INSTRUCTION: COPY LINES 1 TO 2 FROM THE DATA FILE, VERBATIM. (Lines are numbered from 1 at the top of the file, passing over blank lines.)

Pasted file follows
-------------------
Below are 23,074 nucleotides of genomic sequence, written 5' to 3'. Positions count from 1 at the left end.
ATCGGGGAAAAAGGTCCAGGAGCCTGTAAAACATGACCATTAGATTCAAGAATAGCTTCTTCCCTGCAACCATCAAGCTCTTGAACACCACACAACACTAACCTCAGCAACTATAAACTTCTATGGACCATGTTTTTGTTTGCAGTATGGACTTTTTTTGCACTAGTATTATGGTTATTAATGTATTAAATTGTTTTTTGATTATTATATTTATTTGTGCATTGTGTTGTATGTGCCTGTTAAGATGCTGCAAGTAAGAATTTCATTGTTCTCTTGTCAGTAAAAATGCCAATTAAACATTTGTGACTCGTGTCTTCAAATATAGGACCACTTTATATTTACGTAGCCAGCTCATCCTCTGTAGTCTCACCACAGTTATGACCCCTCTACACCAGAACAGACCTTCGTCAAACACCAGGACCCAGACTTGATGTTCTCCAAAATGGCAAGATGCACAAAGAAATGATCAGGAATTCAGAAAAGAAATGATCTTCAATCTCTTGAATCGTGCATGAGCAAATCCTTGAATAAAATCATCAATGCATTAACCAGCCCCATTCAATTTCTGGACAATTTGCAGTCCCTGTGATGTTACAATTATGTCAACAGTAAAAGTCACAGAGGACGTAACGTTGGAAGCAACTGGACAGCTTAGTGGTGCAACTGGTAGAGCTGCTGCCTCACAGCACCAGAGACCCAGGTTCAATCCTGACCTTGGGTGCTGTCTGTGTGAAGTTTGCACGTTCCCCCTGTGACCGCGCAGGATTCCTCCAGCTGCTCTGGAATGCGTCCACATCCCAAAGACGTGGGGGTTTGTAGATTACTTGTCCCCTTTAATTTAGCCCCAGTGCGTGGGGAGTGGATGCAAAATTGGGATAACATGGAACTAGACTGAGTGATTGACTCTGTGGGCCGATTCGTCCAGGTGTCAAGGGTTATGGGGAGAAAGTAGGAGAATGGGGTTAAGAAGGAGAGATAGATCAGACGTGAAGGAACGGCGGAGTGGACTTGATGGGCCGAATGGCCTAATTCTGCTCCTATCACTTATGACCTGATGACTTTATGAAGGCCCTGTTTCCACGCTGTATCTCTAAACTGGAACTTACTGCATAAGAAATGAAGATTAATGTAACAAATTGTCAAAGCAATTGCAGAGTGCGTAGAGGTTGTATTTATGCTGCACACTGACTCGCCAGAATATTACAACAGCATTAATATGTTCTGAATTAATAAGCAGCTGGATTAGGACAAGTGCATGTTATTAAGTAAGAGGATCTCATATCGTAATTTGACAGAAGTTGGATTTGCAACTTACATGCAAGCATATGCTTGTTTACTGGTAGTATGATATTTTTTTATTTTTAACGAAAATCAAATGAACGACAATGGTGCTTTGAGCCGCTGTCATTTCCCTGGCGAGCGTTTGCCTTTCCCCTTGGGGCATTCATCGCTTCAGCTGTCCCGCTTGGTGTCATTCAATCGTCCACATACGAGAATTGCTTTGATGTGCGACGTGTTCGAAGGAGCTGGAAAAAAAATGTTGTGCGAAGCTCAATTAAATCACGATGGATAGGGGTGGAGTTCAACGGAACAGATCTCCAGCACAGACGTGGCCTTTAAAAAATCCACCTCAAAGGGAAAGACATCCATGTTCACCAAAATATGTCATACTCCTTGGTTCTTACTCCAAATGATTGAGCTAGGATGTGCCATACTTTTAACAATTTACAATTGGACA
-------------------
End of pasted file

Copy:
Below are 23,074 nucleotides of genomic sequence, written 5' to 3'. Positions count from 1 at the left end.
ATCGGGGAAAAAGGTCCAGGAGCCTGTAAAACATGACCATTAGATTCAAGAATAGCTTCTTCCCTGCAACCATCAAGCTCTTGAACACCACACAACACTAACCTCAGCAACTATAAACTTCTATGGACCATGTTTTTGTTTGCAGTATGGACTTTTTTTGCACTAGTATTATGGTTATTAATGTATTAAATTGTTTTTTGATTATTATATTTATTTGTGCATTGTGTTGTATGTGCCTGTTAAGATGCTGCAAGTAAGAATTTCATTGTTCTCTTGTCAGTAAAAATGCCAATTAAACATTTGTGACTCGTGTCTTCAAATATAGGACCACTTTATATTTACGTAGCCAGCTCATCCTCTGTAGTCTCACCACAGTTATGACCCCTCTACACCAGAACAGACCTTCGTCAAACACCAGGACCCAGACTTGATGTTCTCCAAAATGGCAAGATGCACAAAGAAATGATCAGGAATTCAGAAAAGAAATGATCTTCAATCTCTTGAATCGTGCATGAGCAAATCCTTGAATAAAATCATCAATGCATTAACCAGCCCCATTCAATTTCTGGACAATTTGCAGTCCCTGTGATGTTACAATTATGTCAACAGTAAAAGTCACAGAGGACGTAACGTTGGAAGCAACTGGACAGCTTAGTGGTGCAACTGGTAGAGCTGCTGCCTCACAGCACCAGAGACCCAGGTTCAATCCTGACCTTGGGTGCTGTCTGTGTGAAGTTTGCACGTTCCCCCTGTGACCGCGCAGGATTCCTCCAGCTGCTCTGGAATGCGTCCACATCCCAAAGACGTGGGGGTTTGTAGATTACTTGTCCCCTTTAATTTAGCCCCAGTGCGTGGGGAGTGGATGCAAAATTGGGATAACATGGAACTAGACTGAGTGATTGACTCTGTGGGCCGATTCGTCCAGGTGTCAAGGGTTATGGGGAGAAAGTAGGAGAATGGGGTTAAGAAGGAGAGATAGATCAGACGTGAAGGAACGGCGGAGTGGACTTGATGGGCCGAATGGCCTAATTCTGCTCCTATCACTTATGACCTGATGACTTTATGAAGGCCCTGTTTCCACGCTGTATCTCTAAACTGGAACTTACTGCATAAGAAATGAAGATTAATGTAACAAATTGTCAAAGCAATTGCAGAGTGCGTAGAGGTTGTATTTATGCTGCACACTGACTCGCCAGAATATTACAACAGCATTAATATGTTCTGAATTAATAAGCAGCTGGATTAGGACAAGTGCATGTTATTAAGTAAGAGGATCTCATATCGTAATTTGACAGAAGTTGGATTTGCAACTTACATGCAAGCATATGCTTGTTTACTGGTAGTATGATATTTTTTTATTTTTAACGAAAATCAAATGAACGACAATGGTGCTTTGAGCCGCTGTCATTTCCCTGGCGAGCGTTTGCCTTTCCCCTTGGGGCATTCATCGCTTCAGCTGTCCCGCTTGGTGTCATTCAATCGTCCACATACGAGAATTGCTTTGATGTGCGACGTGTTCGAAGGAGCTGGAAAAAAAATGTTGTGCGAAGCTCAATTAAATCACGATGGATAGGGGTGGAGTTCAACGGAACAGATCTCCAGCACAGACGTGGCCTTTAAAAAATCCACCTCAAAGGGAAAGACATCCATGTTCACCAAAATATGTCATACTCCTTGGTTCTTACTCCAAATGATTGAGCTAGGATGTGCCATACTTTTAACAATTTACAATTGGACA